Pharmacological Considerations in Treating Patients Exposed to Intimate Partner Violence

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Patients who have been exposed to intimate partner violence (IPV) often develop significant psychiatric symptoms, most commonly insomnia, anxiety, and depression (Wuest J et al, Can J Public Health 2007,98(6):460–464; Stene L et al, Scand J Public Health 2010, 38(5 Suppl):88–95). Despite the fact that a majority of those exposed to IPV seek medical care and treatment (Wood S et al, J Midwifery Women’s Health 2008;53(6):538–546), they don’t tend to disclose their histories of abuse.

However, the behavior of a therapist can help patients open up about abuse. For example, women in group therapy for domestic violence reported that they were more likely to discuss IPV when they felt the clinician was “caring,… easy to talk to, had a protective manner, or if the clinician offered a follow-up visit” (McCauley J et al, J Gen Intern Med 1998;13(8):549–555).

Among patients seeking psychiatric treatment, the prevalence of IPV is alarmingly high. In a survey of 270 women and 158 men receiving services at a large psychiatric facility, rates of IPV were 63% and 32%, respectively. However, only 44% of patients were specifically screened by their clinicians for IPV; and women (55%) were screened more often than men (27%) (Chang J et al, Gen Hosp Psychiatry 2011;33(1):58–65). Because trauma can result in a wide range of psychiatric disorders, not only PTSD (Moreau C and Zisook S, Psychiatr Clin North Am 2002;25(4):775–790), a full psychiatric evaluation is a must when a therapist identifies IPV.

Medication Recommendations

Let’s take a look at the most common symptoms associated with IPV and the medications you can prescribe to help treat them.

Insomnia. Females exposed to severe IPV showed decreased sleep, averaging just above 5.5 hours per night (Walker R et al, J Interpers Violence 2011;26(10):2004–2024). Recent research showed that women with IPV-related insomnia and nightmares had an eight-fold greater risk of depression, even when PTSD severity was controlled for (Pigeon W et al, J Womens Health 2011;20(12):1923–1929). Although off-label when prescribed for insomnia, trazodone (Desyrel, Oleptro) is often helpful in these patients, while prazosin (Minipress, Vasoflex) can be effective for nightmares related to PTSD (Bajor L et al, Harv Rev Psychiatry 2011;19(5):240–258).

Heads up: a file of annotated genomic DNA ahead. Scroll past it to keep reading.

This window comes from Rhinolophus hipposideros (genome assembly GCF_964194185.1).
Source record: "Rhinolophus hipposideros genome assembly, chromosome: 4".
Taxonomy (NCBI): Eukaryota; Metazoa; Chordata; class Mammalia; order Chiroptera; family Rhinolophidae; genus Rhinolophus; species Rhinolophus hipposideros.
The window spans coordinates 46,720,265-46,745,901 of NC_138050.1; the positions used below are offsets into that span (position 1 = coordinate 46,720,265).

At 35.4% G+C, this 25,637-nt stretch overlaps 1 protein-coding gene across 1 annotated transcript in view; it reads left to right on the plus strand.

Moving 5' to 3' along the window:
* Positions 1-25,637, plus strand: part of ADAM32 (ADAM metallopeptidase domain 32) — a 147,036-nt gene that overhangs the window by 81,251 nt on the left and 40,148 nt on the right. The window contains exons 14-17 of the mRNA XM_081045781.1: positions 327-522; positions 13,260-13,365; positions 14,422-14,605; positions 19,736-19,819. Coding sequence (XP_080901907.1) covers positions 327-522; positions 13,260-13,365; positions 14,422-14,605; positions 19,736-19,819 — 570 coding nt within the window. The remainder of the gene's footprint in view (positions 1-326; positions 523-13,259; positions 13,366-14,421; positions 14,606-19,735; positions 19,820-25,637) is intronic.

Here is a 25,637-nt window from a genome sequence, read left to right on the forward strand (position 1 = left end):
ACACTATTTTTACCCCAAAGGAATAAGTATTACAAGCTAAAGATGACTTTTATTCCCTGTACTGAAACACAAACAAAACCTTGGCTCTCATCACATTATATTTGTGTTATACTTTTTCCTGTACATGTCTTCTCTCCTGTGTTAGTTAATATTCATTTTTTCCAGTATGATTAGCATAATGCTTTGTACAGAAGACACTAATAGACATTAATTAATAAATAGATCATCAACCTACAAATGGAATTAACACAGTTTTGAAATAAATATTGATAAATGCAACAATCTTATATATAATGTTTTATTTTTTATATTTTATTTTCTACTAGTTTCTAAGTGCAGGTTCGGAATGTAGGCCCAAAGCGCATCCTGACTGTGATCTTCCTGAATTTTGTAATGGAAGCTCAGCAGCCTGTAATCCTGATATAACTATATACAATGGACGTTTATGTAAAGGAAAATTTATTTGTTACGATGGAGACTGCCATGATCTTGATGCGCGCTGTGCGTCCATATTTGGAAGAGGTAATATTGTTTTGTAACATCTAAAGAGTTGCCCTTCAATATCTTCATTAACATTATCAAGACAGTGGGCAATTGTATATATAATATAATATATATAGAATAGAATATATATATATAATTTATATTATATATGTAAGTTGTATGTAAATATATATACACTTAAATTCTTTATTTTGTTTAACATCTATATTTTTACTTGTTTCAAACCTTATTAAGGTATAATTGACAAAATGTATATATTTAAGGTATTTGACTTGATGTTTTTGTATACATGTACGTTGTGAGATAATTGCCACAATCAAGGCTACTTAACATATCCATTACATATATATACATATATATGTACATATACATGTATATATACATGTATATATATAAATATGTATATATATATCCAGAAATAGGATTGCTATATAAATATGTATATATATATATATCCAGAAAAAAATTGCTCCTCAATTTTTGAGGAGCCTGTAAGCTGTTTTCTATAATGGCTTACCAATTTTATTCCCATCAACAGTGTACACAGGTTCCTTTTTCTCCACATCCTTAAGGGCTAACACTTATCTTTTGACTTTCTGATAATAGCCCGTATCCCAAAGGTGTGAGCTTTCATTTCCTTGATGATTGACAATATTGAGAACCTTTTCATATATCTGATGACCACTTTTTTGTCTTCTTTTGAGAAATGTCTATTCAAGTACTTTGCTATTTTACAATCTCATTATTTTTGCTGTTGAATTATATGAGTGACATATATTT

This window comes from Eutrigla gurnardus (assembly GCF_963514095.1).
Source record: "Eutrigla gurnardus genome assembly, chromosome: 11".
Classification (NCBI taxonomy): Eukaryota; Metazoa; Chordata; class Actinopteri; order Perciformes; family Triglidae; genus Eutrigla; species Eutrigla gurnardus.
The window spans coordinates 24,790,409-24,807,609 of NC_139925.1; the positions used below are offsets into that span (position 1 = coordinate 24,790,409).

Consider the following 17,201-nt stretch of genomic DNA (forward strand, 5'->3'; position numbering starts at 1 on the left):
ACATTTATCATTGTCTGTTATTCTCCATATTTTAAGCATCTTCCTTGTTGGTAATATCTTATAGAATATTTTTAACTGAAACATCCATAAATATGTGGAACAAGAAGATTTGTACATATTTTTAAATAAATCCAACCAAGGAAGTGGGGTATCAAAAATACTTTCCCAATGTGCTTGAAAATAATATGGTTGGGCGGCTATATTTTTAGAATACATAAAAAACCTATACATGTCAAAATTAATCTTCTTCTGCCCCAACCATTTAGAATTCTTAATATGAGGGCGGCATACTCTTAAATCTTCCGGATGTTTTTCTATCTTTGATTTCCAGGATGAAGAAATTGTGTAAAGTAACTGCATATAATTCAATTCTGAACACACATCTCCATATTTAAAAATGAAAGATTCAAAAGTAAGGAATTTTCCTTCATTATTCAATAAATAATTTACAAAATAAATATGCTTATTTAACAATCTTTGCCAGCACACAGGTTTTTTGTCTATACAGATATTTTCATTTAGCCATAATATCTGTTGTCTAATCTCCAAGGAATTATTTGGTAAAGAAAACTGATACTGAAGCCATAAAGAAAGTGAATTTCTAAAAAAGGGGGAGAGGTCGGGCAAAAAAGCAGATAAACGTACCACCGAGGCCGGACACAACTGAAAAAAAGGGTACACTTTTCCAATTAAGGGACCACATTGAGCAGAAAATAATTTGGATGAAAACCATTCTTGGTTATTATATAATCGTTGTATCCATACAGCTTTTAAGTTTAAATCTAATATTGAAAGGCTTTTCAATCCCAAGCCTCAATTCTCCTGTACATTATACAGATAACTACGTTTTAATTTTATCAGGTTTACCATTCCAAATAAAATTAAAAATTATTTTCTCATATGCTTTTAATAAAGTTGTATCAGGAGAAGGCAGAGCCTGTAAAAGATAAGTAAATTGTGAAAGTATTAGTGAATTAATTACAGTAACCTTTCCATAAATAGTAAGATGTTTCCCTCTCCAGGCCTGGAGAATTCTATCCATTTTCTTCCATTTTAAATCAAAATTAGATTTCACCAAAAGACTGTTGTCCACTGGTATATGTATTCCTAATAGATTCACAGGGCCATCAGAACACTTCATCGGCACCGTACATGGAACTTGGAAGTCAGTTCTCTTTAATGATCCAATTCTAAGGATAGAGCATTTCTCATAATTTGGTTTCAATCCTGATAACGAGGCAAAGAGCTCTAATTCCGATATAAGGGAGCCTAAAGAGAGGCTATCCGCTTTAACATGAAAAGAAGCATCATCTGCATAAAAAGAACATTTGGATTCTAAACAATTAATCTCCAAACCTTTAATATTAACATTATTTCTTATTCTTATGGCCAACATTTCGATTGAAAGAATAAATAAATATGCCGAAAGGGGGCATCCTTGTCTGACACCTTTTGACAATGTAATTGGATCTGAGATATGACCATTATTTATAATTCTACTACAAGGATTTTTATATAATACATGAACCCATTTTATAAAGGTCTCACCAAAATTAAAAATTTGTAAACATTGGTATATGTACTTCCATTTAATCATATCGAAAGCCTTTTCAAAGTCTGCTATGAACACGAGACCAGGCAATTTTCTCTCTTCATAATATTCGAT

Anxiety and PTSD. Traumas that can be a component of IPV, like rape and physical abuse, have the highest likelihood of leading to the development of PTSD (Kessler R et al, Arch Gen Psychiatry 1995;52(12):1048–1060). Studies have found patients exposed to IPV had PTSD rates of 31% to 75% (Stein M and Kennedy C, J Affect Disord 2001;66(2–3):133–138). From the standpoint of medication therapy, SSRIs are the mainstay of treatment for PTSD. Paroxetine (Paxil, Pexeva) and sertraline (Zoloft) are the only FDA-approved medications for PTSD and have the most empirical support (Stein D et al, Cochrane Database Syst Rev 2006; 25(1):CD002795). It is important to note that paroxetine is rated as category D for pregnancy in the US, which means that studies in pregnant women have demonstrated a risk to the human fetus, and therefore is not recommended for women of childbearing age. Although benzodiazepines have abuse potential and no clear protective or long-term benefit in PTSD, they help some patients, at least in the short-term.

Risperdone (Risperdal) has been shown to be helpful for PTSD-related psychosis (Seedat S et al, CNS Drugs 2005;19(5):411–427), and there is limited evidence that topiramate (Topamax, Topiragen) and lamotrigine (Lamictal) may also be helpful adjunctively in treating PTSD (Bajor L et al, Harv Rev Psychiatry 2011;19(5):240–258).

Depression. Many patients who have been exposed to IPV suffer depression. The rate of IPV-related major depressive disorder (MDD) ranges from 18% to 54% and it is highly comorbid when patients also suffer from PTSD, especially as the severity of symptoms increases. This comorbidity with PTSD was shown to be associated with more “maladaptive depressogenic cognitive styles” and increased disability (Stein M and Kennedy C, J Affect Disord 2001;66(2–3):133–138). This association means that we need to independently identify and address both disorders. It is noteworthy that the first-line agents for MDD include SSRIs, and adjunctive medications include atypical antipsychotics (American Psychiatric Association: Practice Guideline for the Treatment of Patients with Major Depressive Disorder, third edition, American Psychiatric Association, Arlington, Virginia;2010). This suggests that combined treatment for both disorders may be possible with the same group of agents.